How fit are you? (Test yourself!)

Most of us have some idea of our average fitness levels. Well, we know what we can and can’t do, whether it’s dashing up the stairs or working out in the gym. We all have our limits.

So, when you’re planning on getting into shape, or improving your current fitness levels, understanding how fit you are is key to getting started.

Once you know your average fitness levels you can plan your route to make fitness a priority.

Instead of constantly wondering, how fit am I, let’s take a look at how to work out your average fitness levels!

Your average fitness levels: Getting started

Fitness is a key part of a healthy lifestyle. But how do you work out your average fitness level? Well, it is typically measured by examining four key areas:

  • Endurance
  • Balance
  • Strength
  • Flexibility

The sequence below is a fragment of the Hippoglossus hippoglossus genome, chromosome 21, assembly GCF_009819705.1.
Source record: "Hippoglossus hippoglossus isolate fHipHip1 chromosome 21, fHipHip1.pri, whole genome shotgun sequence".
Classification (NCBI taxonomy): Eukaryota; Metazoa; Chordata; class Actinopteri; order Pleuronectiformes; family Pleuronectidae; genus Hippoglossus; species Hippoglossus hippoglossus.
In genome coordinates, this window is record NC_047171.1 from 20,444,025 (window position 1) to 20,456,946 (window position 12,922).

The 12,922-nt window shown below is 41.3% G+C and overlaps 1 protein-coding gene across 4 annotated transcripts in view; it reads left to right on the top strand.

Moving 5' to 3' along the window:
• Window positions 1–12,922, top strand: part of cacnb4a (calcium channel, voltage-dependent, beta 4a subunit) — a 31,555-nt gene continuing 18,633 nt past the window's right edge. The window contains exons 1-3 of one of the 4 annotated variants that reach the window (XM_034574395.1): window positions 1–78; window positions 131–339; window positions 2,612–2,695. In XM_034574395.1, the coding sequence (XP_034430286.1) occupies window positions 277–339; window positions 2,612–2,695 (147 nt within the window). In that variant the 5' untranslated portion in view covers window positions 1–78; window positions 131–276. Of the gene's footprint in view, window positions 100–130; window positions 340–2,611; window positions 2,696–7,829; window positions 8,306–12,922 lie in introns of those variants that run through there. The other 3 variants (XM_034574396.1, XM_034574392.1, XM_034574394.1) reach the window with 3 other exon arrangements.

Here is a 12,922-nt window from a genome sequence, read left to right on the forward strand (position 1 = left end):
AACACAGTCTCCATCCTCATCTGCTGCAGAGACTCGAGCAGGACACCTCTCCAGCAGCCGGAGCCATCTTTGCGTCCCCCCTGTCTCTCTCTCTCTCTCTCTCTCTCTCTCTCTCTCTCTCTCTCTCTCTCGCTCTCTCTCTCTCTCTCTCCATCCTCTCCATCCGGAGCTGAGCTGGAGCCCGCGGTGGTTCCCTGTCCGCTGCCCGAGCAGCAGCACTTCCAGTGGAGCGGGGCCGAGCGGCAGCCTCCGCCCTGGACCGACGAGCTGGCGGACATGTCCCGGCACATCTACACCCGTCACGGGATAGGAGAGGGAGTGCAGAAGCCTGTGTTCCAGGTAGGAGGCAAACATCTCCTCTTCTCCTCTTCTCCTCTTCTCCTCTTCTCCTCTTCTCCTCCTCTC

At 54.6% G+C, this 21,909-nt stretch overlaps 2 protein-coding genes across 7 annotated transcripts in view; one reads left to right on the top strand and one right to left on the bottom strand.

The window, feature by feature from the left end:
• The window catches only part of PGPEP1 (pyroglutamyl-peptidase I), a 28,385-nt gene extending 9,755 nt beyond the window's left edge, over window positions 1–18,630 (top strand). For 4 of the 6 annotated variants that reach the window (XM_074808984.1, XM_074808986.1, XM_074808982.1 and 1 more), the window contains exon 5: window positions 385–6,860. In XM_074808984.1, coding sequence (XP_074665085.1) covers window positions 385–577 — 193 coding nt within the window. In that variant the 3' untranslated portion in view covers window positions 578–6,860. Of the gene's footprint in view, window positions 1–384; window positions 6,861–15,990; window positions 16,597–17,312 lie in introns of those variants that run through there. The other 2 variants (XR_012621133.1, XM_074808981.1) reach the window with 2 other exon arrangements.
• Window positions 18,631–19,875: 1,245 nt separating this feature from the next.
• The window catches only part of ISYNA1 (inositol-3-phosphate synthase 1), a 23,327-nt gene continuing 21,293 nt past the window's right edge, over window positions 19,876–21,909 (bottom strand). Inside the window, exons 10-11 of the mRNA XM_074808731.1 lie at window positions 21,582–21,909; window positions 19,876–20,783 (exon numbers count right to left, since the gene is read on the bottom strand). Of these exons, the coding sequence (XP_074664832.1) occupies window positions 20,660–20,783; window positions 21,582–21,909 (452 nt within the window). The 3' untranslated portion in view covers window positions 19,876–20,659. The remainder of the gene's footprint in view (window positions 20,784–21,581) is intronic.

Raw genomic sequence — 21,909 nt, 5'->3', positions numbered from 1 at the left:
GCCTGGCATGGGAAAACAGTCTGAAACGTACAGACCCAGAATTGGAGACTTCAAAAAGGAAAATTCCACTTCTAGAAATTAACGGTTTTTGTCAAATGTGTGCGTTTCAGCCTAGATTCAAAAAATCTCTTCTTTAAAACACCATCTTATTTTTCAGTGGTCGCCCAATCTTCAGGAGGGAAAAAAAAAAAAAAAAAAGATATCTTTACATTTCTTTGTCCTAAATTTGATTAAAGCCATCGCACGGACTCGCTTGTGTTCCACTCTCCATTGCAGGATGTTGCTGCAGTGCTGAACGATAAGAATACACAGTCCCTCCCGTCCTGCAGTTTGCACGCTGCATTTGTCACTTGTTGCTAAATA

As well, of course: Body composition and body mass index (BMI). Your BMI looks at your height and weight, while body composition takes into account lean muscle mass and fat.

But what’s the best way to work out your average fitness levels? Well, to get started you’re going to need a stopwatch, yardstick, pen and paper and scales. You can either keep track of reps yourself or ask a friend to help.

First, let’s take a look at your heart rate at rest.

Aerobic fitness: Heart rate

Typically, a healthy resting heart rate (RHR) for adults sits between 60 to 100 beats a minute. One of the easiest ways to check your pulse is over your carotid artery, placing your index and middle fingers on the side of your windpipe.

While feeling your pulse, take a look at your watch (or clock on your phone) and count the number of beats per 15 seconds. Take this number and multiply it by four to get your heart rate per minute.

For example, 20 beats in 15 seconds – 20 x 4 = 80 beats per minute